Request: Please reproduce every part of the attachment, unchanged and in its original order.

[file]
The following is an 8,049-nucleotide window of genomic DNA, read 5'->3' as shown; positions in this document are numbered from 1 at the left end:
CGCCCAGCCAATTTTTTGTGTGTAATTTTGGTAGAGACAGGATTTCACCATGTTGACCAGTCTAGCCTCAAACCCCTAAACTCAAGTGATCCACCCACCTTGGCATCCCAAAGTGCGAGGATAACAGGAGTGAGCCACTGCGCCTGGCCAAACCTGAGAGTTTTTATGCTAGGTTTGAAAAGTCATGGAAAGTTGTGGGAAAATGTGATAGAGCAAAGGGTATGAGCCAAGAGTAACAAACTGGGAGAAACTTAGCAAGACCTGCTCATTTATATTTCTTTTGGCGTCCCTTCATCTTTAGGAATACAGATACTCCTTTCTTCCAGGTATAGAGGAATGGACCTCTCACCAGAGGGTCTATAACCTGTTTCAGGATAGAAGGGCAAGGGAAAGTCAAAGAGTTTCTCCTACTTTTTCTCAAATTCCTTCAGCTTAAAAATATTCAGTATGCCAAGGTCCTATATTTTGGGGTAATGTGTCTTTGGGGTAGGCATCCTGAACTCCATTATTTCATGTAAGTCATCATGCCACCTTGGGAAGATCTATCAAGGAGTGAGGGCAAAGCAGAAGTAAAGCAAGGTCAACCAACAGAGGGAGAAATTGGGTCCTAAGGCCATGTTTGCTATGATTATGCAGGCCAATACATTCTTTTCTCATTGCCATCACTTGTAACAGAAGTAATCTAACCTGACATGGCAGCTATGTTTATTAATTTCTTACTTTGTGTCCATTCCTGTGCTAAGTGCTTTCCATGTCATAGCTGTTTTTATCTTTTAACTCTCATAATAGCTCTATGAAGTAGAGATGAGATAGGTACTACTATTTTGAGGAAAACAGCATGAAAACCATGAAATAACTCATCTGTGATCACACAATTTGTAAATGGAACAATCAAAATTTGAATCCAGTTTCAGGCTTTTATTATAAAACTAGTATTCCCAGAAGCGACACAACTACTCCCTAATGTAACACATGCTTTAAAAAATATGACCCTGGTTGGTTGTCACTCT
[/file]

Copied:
The following is an 8,049-nucleotide window of genomic DNA, read 5'->3' as shown; positions in this document are numbered from 1 at the left end:
CGCCCAGCCAATTTTTTGTGTGTAATTTTGGTAGAGACAGGATTTCACCATGTTGACCAGTCTAGCCTCAAACCCCTAAACTCAAGTGATCCACCCACCTTGGCATCCCAAAGTGCGAGGATAACAGGAGTGAGCCACTGCGCCTGGCCAAACCTGAGAGTTTTTATGCTAGGTTTGAAAAGTCATGGAAAGTTGTGGGAAAATGTGATAGAGCAAAGGGTATGAGCCAAGAGTAACAAACTGGGAGAAACTTAGCAAGACCTGCTCATTTATATTTCTTTTGGCGTCCCTTCATCTTTAGGAATACAGATACTCCTTTCTTCCAGGTATAGAGGAATGGACCTCTCACCAGAGGGTCTATAACCTGTTTCAGGATAGAAGGGCAAGGGAAAGTCAAAGAGTTTCTCCTACTTTTTCTCAAATTCCTTCAGCTTAAAAATATTCAGTATGCCAAGGTCCTATATTTTGGGGTAATGTGTCTTTGGGGTAGGCATCCTGAACTCCATTATTTCATGTAAGTCATCATGCCACCTTGGGAAGATCTATCAAGGAGTGAGGGCAAAGCAGAAGTAAAGCAAGGTCAACCAACAGAGGGAGAAATTGGGTCCTAAGGCCATGTTTGCTATGATTATGCAGGCCAATACATTCTTTTCTCATTGCCATCACTTGTAACAGAAGTAATCTAACCTGACATGGCAGCTATGTTTATTAATTTCTTACTTTGTGTCCATTCCTGTGCTAAGTGCTTTCCATGTCATAGCTGTTTTTATCTTTTAACTCTCATAATAGCTCTATGAAGTAGAGATGAGATAGGTACTACTATTTTGAGGAAAACAGCATGAAAACCATGAAATAACTCATCTGTGATCACACAATTTGTAAATGGAACAATCAAAATTTGAATCCAGTTTCAGGCTTTTATTATAAAACTAGTATTCCCAGAAGCGACACAACTACTCCCTAATGTAACACATGCTTTAAAAAATATGACCCTGGTTGGTTGTCACTCT